James Barnor – The Roadmaker
»The Roadmaker« is a new retrospective book of work by photographer James Barnor drawing from across his career, demonstrating his modernism and inherent skill as a colourist. The publication of the book coincides with the exhibition James Barnor: Ghanaian Modernist at Bristol Museum and Art Gallery from 17 May 2021 as part of Bristol Photo Festival, and a major retrospective of Barnor’s work at Serpentine, London from 20 May 2021.
James Barnor (b.1929) was Ghana’s first international press photographer. He came from a family of photographers and established his own studio in Accra, Ever Young in 1950. He worked from this studio at the time of Ghana’s independence whilst also selling his pictures to the Daily Graphic and Drum magazines. He came to Britain in 1959, and whilst working in a factory, he took photography evening classes at the London College of Printmaking and lessons with the Colour Processing Laboratory in Kent. He went on to study at Medway College of Arts, where he gained employment as a technician, eventually returning to Accra in 1969, where he established X23, the city’s first colour photography studio. He returned to London in the 1990s.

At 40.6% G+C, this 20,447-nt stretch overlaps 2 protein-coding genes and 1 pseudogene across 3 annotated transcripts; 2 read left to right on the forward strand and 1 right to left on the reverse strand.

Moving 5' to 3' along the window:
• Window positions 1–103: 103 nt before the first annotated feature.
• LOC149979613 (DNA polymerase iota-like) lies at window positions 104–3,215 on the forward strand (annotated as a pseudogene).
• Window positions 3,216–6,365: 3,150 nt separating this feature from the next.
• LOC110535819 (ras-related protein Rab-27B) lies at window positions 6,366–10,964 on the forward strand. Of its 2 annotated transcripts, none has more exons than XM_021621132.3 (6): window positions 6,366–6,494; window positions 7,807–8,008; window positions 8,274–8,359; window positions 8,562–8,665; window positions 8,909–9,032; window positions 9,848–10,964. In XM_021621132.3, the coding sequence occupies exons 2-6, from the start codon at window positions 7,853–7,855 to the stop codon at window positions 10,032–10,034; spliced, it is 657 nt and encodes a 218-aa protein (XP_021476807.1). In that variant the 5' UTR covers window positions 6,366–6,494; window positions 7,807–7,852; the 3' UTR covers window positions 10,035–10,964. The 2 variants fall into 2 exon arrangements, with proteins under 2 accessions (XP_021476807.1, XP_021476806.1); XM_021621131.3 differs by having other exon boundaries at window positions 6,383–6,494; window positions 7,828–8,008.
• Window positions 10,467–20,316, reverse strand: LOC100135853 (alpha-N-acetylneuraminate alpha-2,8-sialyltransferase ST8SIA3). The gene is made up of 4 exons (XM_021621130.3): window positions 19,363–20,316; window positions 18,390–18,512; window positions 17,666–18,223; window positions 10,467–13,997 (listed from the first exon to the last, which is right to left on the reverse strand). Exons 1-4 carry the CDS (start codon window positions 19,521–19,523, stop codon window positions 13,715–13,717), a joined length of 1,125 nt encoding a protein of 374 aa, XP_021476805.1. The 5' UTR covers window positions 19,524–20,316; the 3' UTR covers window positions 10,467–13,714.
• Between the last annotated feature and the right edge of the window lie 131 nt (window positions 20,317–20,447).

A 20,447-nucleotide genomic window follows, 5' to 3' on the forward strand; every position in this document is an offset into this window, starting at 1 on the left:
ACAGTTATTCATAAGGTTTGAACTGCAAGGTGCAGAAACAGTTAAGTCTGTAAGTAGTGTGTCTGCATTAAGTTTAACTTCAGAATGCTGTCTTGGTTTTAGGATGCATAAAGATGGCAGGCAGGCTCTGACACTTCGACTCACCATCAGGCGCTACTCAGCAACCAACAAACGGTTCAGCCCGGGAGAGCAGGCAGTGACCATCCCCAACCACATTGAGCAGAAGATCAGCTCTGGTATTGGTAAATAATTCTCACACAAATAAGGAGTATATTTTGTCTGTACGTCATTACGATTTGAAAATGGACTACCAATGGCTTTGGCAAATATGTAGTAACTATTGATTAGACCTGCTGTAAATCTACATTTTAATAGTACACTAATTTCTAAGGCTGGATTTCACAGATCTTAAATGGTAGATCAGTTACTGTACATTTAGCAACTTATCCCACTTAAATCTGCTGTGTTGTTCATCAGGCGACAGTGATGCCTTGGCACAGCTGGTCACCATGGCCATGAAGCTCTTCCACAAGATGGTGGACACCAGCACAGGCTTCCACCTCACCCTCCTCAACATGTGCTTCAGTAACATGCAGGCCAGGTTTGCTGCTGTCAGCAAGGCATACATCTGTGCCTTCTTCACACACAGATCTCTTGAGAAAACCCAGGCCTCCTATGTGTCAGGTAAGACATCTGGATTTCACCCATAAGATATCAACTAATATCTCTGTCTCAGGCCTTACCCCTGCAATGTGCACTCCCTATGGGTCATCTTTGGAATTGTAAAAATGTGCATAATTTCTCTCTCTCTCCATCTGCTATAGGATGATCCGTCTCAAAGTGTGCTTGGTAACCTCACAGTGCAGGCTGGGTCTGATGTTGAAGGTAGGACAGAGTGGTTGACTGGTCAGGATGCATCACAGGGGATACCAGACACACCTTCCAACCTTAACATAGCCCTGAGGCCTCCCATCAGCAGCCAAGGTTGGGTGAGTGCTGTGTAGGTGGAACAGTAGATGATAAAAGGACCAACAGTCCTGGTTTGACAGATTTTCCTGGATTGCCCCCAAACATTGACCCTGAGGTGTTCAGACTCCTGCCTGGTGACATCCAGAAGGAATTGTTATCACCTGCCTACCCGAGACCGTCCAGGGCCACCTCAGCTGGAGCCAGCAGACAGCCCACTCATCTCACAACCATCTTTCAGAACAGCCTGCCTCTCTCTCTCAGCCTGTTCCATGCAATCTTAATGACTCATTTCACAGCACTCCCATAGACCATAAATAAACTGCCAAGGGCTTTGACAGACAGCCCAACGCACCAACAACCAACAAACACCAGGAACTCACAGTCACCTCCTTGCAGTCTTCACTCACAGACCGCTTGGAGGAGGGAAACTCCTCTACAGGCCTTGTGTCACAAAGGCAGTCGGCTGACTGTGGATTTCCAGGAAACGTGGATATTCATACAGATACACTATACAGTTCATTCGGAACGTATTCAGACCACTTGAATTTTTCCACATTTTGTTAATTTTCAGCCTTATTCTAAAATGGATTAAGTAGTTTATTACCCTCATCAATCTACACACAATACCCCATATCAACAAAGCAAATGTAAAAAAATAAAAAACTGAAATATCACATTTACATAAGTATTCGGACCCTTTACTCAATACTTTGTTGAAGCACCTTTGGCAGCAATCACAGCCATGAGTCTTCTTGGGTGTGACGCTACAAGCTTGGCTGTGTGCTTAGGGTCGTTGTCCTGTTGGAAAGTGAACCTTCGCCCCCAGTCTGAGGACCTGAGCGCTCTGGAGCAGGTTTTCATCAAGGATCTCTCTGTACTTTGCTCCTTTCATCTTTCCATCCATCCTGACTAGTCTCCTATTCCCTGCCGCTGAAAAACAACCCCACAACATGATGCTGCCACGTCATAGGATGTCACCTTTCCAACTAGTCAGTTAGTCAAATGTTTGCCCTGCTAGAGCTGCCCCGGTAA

In 2009 the 80 year-old photographer revealed his archive to two London curators. His archive is a remarkable document of post-war modernity spanning photographs from the time of Ghana’s independence, scenes of multi-cultural London, and later images recording a strong postcolonial identity in Ghana. The metaphor of the road in the book’s title, suggests the continuity between the past and the present, tradition and progress, and the links between generations and peoples of different contents present in Barnor’s work.
The book includes an essay by Dr Damarice Amao, photography historian and curator, and is translated into English by Mélissa Laveaux
The exhibition James Barnor: Ghanaian Modernist at Bristol Museum and Art Gallery is part of the inaugural Bristol Photo Festival and will showcase over 40 photographs. The exhibition will be on display from 17 May 2021 until January 2022.
|Museum / Ort
|Bristol Museum and Art Gallery